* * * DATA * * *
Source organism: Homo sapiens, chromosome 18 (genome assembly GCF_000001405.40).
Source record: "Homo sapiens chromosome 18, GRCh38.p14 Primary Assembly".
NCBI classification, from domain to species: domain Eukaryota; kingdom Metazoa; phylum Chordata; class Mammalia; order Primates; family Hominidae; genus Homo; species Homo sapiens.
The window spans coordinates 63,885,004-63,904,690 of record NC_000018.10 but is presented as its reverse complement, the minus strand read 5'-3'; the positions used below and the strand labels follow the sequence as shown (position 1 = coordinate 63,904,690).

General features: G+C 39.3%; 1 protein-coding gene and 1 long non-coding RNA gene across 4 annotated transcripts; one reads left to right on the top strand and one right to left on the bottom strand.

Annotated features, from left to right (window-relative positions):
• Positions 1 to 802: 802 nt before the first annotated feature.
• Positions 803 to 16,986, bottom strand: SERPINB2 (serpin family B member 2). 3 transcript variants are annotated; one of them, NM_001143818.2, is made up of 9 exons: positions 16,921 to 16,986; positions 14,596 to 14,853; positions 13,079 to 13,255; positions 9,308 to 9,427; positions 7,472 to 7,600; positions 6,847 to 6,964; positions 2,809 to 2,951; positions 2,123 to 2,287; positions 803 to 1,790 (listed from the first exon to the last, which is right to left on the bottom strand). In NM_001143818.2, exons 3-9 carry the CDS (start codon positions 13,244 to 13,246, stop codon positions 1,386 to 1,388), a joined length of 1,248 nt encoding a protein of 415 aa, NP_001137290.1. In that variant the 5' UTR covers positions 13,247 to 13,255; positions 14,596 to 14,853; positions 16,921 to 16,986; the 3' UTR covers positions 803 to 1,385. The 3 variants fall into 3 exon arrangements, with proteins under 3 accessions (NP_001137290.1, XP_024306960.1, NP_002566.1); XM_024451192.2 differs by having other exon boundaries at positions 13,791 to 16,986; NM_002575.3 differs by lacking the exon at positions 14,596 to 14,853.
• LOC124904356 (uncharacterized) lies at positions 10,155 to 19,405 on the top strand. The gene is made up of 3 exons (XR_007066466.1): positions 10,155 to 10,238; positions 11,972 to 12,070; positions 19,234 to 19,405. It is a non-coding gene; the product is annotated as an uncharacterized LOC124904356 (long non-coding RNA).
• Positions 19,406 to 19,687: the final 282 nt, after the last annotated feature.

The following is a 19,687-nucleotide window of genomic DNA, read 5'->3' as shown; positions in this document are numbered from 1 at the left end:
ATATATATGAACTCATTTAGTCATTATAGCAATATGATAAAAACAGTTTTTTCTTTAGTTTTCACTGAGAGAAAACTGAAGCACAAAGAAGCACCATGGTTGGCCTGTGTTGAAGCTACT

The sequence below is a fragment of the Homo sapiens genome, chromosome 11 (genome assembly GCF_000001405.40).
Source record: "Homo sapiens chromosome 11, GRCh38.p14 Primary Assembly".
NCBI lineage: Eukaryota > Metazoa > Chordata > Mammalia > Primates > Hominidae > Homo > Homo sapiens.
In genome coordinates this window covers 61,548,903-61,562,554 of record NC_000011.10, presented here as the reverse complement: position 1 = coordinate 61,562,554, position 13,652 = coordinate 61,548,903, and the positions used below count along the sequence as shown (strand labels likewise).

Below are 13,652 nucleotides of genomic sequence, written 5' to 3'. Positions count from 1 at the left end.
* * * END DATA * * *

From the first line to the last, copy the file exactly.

Source organism: Homo sapiens, chromosome 18 (genome assembly GCF_000001405.40).
Source record: "Homo sapiens chromosome 18, GRCh38.p14 Primary Assembly".
NCBI classification, from domain to species: domain Eukaryota; kingdom Metazoa; phylum Chordata; class Mammalia; order Primates; family Hominidae; genus Homo; species Homo sapiens.
The window spans coordinates 63,885,004-63,904,690 of record NC_000018.10 but is presented as its reverse complement, the minus strand read 5'-3'; the positions used below and the strand labels follow the sequence as shown (position 1 = coordinate 63,904,690).

General features: G+C 39.3%; 1 protein-coding gene and 1 long non-coding RNA gene across 4 annotated transcripts; one reads left to right on the top strand and one right to left on the bottom strand.

Annotated features, from left to right (window-relative positions):
• Positions 1 to 802: 802 nt before the first annotated feature.
• Positions 803 to 16,986, bottom strand: SERPINB2 (serpin family B member 2). 3 transcript variants are annotated; one of them, NM_001143818.2, is made up of 9 exons: positions 16,921 to 16,986; positions 14,596 to 14,853; positions 13,079 to 13,255; positions 9,308 to 9,427; positions 7,472 to 7,600; positions 6,847 to 6,964; positions 2,809 to 2,951; positions 2,123 to 2,287; positions 803 to 1,790 (listed from the first exon to the last, which is right to left on the bottom strand). In NM_001143818.2, exons 3-9 carry the CDS (start codon positions 13,244 to 13,246, stop codon positions 1,386 to 1,388), a joined length of 1,248 nt encoding a protein of 415 aa, NP_001137290.1. In that variant the 5' UTR covers positions 13,247 to 13,255; positions 14,596 to 14,853; positions 16,921 to 16,986; the 3' UTR covers positions 803 to 1,385. The 3 variants fall into 3 exon arrangements, with proteins under 3 accessions (NP_001137290.1, XP_024306960.1, NP_002566.1); XM_024451192.2 differs by having other exon boundaries at positions 13,791 to 16,986; NM_002575.3 differs by lacking the exon at positions 14,596 to 14,853.
• LOC124904356 (uncharacterized) lies at positions 10,155 to 19,405 on the top strand. The gene is made up of 3 exons (XR_007066466.1): positions 10,155 to 10,238; positions 11,972 to 12,070; positions 19,234 to 19,405. It is a non-coding gene; the product is annotated as an uncharacterized LOC124904356 (long non-coding RNA).
• Positions 19,406 to 19,687: the final 282 nt, after the last annotated feature.

The following is a 19,687-nucleotide window of genomic DNA, read 5'->3' as shown; positions in this document are numbered from 1 at the left end:
ATATATATGAACTCATTTAGTCATTATAGCAATATGATAAAAACAGTTTTTTCTTTAGTTTTCACTGAGAGAAAACTGAAGCACAAAGAAGCACCATGGTTGGCCTGTGTTGAAGCTACT

The sequence below is a fragment of the Homo sapiens genome, chromosome 11 (genome assembly GCF_000001405.40).
Source record: "Homo sapiens chromosome 11, GRCh38.p14 Primary Assembly".
NCBI lineage: Eukaryota > Metazoa > Chordata > Mammalia > Primates > Hominidae > Homo > Homo sapiens.
In genome coordinates this window covers 61,548,903-61,562,554 of record NC_000011.10, presented here as the reverse complement: position 1 = coordinate 61,562,554, position 13,652 = coordinate 61,548,903, and the positions used below count along the sequence as shown (strand labels likewise).

Below are 13,652 nucleotides of genomic sequence, written 5' to 3'. Positions count from 1 at the left end.